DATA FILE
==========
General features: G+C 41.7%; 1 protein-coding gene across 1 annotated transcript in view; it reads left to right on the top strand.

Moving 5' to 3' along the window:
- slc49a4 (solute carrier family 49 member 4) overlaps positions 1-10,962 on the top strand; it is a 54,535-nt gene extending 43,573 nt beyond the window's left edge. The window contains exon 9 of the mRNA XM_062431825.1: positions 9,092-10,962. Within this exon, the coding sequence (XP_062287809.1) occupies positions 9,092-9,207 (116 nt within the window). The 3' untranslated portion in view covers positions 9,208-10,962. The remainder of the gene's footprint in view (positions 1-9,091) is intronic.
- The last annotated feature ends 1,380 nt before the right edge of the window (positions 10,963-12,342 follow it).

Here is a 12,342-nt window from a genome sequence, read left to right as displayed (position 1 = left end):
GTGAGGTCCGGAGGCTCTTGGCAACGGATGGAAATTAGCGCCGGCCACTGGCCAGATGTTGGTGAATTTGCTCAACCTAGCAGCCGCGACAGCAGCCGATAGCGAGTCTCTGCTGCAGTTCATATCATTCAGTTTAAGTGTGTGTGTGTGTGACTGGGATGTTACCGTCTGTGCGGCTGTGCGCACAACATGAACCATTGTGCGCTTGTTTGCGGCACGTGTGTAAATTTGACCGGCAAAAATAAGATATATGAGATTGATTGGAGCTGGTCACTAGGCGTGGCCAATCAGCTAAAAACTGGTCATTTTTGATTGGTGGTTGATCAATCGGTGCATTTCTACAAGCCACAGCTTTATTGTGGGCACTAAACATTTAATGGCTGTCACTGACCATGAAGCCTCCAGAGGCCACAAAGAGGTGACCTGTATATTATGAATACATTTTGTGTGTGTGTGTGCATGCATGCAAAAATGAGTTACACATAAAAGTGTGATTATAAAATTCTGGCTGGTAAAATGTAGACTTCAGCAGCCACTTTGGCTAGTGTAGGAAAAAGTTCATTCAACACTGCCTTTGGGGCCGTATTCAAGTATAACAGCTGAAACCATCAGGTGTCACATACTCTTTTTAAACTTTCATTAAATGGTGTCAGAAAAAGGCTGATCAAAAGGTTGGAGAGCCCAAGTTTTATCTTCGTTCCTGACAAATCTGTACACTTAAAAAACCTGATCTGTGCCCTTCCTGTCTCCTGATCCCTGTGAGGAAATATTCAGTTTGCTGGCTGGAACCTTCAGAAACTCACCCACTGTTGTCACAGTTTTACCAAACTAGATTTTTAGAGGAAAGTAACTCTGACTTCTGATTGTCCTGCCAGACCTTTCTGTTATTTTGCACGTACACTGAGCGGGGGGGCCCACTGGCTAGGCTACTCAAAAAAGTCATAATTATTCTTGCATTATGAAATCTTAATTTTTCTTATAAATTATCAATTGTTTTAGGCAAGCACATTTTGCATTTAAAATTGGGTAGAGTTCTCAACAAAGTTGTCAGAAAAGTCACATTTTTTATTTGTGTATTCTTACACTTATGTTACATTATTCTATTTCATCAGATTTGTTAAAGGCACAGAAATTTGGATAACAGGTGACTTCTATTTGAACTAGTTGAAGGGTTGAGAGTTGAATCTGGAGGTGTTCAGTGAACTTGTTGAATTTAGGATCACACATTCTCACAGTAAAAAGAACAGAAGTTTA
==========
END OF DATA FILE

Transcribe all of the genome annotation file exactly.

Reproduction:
General features: G+C 41.7%; 1 protein-coding gene across 1 annotated transcript in view; it reads left to right on the top strand.

Moving 5' to 3' along the window:
- slc49a4 (solute carrier family 49 member 4) overlaps positions 1-10,962 on the top strand; it is a 54,535-nt gene extending 43,573 nt beyond the window's left edge. The window contains exon 9 of the mRNA XM_062431825.1: positions 9,092-10,962. Within this exon, the coding sequence (XP_062287809.1) occupies positions 9,092-9,207 (116 nt within the window). The 3' untranslated portion in view covers positions 9,208-10,962. The remainder of the gene's footprint in view (positions 1-9,091) is intronic.
- The last annotated feature ends 1,380 nt before the right edge of the window (positions 10,963-12,342 follow it).

Here is a 12,342-nt window from a genome sequence, read left to right as displayed (position 1 = left end):
GTGAGGTCCGGAGGCTCTTGGCAACGGATGGAAATTAGCGCCGGCCACTGGCCAGATGTTGGTGAATTTGCTCAACCTAGCAGCCGCGACAGCAGCCGATAGCGAGTCTCTGCTGCAGTTCATATCATTCAGTTTAAGTGTGTGTGTGTGTGACTGGGATGTTACCGTCTGTGCGGCTGTGCGCACAACATGAACCATTGTGCGCTTGTTTGCGGCACGTGTGTAAATTTGACCGGCAAAAATAAGATATATGAGATTGATTGGAGCTGGTCACTAGGCGTGGCCAATCAGCTAAAAACTGGTCATTTTTGATTGGTGGTTGATCAATCGGTGCATTTCTACAAGCCACAGCTTTATTGTGGGCACTAAACATTTAATGGCTGTCACTGACCATGAAGCCTCCAGAGGCCACAAAGAGGTGACCTGTATATTATGAATACATTTTGTGTGTGTGTGTGCATGCATGCAAAAATGAGTTACACATAAAAGTGTGATTATAAAATTCTGGCTGGTAAAATGTAGACTTCAGCAGCCACTTTGGCTAGTGTAGGAAAAAGTTCATTCAACACTGCCTTTGGGGCCGTATTCAAGTATAACAGCTGAAACCATCAGGTGTCACATACTCTTTTTAAACTTTCATTAAATGGTGTCAGAAAAAGGCTGATCAAAAGGTTGGAGAGCCCAAGTTTTATCTTCGTTCCTGACAAATCTGTACACTTAAAAAACCTGATCTGTGCCCTTCCTGTCTCCTGATCCCTGTGAGGAAATATTCAGTTTGCTGGCTGGAACCTTCAGAAACTCACCCACTGTTGTCACAGTTTTACCAAACTAGATTTTTAGAGGAAAGTAACTCTGACTTCTGATTGTCCTGCCAGACCTTTCTGTTATTTTGCACGTACACTGAGCGGGGGGGCCCACTGGCTAGGCTACTCAAAAAAGTCATAATTATTCTTGCATTATGAAATCTTAATTTTTCTTATAAATTATCAATTGTTTTAGGCAAGCACATTTTGCATTTAAAATTGGGTAGAGTTCTCAACAAAGTTGTCAGAAAAGTCACATTTTTTATTTGTGTATTCTTACACTTATGTTACATTATTCTATTTCATCAGATTTGTTAAAGGCACAGAAATTTGGATAACAGGTGACTTCTATTTGAACTAGTTGAAGGGTTGAGAGTTGAATCTGGAGGTGTTCAGTGAACTTGTTGAATTTAGGATCACACATTCTCACAGTAAAAAGAACAGAAGTTTA